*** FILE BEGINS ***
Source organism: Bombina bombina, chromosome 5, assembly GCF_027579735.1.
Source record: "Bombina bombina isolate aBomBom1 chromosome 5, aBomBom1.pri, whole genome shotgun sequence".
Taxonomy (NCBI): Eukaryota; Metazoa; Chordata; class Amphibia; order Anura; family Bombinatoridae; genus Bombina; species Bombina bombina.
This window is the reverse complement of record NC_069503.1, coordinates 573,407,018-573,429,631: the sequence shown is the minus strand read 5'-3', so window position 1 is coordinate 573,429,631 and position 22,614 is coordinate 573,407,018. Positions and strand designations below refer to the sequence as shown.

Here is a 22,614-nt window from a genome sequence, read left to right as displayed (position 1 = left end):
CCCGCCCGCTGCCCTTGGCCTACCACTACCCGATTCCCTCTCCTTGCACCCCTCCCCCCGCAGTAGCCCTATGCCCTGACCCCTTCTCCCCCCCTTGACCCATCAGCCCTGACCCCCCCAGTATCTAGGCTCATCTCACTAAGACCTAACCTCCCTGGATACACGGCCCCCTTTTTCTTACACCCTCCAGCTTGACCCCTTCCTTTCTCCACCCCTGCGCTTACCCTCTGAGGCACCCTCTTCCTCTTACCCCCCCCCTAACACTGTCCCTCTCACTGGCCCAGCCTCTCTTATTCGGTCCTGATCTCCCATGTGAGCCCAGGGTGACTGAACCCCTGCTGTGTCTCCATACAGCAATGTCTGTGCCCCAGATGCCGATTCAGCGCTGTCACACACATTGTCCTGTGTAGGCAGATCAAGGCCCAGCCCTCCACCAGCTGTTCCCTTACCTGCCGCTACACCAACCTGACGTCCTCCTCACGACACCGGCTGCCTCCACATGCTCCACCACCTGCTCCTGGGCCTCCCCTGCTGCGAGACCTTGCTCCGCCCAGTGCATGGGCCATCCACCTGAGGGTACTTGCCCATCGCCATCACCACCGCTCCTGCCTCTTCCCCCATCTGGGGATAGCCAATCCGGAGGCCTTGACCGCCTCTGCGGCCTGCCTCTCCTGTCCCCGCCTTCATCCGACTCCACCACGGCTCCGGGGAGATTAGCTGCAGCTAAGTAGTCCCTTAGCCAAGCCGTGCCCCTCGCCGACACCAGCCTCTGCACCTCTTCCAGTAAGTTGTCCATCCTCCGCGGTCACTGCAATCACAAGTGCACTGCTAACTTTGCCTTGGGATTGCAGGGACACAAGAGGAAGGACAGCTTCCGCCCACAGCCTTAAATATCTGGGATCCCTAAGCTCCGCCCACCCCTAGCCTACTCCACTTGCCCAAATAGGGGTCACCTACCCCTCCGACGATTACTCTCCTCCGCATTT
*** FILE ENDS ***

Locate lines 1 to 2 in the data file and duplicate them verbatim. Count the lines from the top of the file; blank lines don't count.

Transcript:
Source organism: Bombina bombina, chromosome 5, assembly GCF_027579735.1.
Source record: "Bombina bombina isolate aBomBom1 chromosome 5, aBomBom1.pri, whole genome shotgun sequence".